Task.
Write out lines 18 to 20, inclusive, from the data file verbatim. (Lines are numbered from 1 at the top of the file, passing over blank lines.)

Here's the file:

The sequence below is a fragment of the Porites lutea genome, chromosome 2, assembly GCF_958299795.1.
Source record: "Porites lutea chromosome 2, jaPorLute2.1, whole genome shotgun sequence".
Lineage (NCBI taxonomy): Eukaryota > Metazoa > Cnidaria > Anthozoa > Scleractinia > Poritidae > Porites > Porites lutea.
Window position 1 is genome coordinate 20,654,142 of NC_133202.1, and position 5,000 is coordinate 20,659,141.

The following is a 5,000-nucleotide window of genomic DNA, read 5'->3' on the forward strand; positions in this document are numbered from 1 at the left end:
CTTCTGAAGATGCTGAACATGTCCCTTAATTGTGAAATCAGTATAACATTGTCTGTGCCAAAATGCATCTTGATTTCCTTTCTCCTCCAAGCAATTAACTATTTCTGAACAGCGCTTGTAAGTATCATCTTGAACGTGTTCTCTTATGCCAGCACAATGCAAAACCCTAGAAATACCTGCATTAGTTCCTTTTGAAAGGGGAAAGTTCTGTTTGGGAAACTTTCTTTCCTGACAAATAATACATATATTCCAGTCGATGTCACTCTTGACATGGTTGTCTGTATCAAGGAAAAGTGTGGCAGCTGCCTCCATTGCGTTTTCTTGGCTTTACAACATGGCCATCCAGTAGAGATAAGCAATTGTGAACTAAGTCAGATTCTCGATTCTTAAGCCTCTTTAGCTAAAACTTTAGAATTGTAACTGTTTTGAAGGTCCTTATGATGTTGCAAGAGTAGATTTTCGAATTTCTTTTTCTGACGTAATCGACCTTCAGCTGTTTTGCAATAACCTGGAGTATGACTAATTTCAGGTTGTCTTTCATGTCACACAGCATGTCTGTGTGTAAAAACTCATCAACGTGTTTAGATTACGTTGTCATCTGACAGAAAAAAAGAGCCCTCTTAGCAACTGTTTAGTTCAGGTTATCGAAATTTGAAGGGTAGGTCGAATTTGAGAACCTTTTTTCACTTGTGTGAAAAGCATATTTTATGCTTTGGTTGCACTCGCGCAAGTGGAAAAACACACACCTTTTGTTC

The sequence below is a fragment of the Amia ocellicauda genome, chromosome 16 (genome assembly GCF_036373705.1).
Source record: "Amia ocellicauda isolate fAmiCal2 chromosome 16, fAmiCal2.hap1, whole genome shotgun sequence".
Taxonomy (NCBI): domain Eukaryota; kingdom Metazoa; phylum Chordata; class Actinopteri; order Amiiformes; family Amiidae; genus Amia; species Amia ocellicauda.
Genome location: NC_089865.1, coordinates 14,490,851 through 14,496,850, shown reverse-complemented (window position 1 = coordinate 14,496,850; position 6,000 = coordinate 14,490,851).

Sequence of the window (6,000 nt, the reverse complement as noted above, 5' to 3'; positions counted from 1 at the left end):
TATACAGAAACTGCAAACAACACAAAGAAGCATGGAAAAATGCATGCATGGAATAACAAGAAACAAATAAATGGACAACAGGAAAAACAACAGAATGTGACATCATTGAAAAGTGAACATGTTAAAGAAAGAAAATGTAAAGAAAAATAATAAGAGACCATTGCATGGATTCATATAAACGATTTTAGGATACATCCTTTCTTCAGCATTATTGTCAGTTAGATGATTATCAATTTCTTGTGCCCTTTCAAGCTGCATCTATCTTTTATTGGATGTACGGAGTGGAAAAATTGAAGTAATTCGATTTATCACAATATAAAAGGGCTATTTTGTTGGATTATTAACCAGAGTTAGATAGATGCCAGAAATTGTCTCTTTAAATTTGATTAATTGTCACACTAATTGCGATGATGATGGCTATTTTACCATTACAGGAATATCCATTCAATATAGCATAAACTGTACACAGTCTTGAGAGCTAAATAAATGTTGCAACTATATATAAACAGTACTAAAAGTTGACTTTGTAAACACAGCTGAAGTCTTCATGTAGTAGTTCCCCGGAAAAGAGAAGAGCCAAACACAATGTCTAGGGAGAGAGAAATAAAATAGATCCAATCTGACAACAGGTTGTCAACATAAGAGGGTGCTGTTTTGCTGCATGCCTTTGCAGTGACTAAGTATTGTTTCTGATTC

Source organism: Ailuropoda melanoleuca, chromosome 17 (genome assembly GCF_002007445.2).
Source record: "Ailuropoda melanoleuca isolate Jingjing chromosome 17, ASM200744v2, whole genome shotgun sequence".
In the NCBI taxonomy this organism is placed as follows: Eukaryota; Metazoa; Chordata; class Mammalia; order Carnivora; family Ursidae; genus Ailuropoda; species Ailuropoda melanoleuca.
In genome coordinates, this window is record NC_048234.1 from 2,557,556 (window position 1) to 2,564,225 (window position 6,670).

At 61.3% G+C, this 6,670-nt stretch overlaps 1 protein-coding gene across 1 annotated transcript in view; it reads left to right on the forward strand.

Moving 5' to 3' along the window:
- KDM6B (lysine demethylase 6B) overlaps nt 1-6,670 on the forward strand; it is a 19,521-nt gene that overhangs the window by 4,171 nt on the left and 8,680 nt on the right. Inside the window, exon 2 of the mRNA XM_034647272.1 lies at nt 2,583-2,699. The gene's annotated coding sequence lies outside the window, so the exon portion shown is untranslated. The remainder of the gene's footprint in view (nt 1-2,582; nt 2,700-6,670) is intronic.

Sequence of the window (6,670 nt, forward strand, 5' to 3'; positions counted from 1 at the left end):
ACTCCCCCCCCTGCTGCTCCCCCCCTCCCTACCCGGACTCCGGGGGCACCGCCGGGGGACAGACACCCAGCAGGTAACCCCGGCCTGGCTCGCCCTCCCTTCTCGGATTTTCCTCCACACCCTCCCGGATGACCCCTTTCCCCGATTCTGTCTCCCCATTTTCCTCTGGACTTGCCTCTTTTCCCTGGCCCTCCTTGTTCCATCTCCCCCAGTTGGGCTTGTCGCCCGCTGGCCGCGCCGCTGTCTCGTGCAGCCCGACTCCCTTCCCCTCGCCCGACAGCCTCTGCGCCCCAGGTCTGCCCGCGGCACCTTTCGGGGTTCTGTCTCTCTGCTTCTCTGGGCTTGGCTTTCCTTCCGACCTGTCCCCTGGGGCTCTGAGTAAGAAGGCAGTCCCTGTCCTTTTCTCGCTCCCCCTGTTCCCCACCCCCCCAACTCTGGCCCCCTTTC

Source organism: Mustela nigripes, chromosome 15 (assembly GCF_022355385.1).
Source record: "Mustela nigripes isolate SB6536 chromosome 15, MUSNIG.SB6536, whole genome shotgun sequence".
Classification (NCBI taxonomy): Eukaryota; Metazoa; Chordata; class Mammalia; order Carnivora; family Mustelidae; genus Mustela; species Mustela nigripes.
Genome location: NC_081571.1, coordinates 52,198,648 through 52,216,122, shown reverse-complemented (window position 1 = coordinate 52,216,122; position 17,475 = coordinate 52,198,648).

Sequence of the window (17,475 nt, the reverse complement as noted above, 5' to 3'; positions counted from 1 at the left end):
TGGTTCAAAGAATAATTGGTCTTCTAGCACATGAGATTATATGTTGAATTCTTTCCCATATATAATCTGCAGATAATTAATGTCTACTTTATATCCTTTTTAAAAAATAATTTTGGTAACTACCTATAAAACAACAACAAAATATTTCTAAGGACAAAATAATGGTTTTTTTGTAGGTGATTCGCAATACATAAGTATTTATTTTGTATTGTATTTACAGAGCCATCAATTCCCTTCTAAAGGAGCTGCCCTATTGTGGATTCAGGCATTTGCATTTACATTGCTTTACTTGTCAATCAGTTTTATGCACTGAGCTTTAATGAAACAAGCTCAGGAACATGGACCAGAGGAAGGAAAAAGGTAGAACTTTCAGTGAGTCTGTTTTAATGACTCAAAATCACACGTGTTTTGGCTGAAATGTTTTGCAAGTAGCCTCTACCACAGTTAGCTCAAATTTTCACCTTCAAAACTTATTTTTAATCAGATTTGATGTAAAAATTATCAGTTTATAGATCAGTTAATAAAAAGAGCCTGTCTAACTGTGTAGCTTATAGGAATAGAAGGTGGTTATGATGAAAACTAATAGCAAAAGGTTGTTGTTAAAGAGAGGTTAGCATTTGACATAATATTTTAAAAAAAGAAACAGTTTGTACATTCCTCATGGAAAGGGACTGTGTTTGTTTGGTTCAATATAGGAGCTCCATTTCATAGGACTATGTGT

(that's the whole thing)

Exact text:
Moving 5' to 3' along the window:
- KDM6B (lysine demethylase 6B) overlaps nt 1-6,670 on the forward strand; it is a 19,521-nt gene that overhangs the window by 4,171 nt on the left and 8,680 nt on the right. Inside the window, exon 2 of the mRNA XM_034647272.1 lies at nt 2,583-2,699. The gene's annotated coding sequence lies outside the window, so the exon portion shown is untranslated. The remainder of the gene's footprint in view (nt 1-2,582; nt 2,700-6,670) is intronic.

Sequence of the window (6,670 nt, forward strand, 5' to 3'; positions counted from 1 at the left end):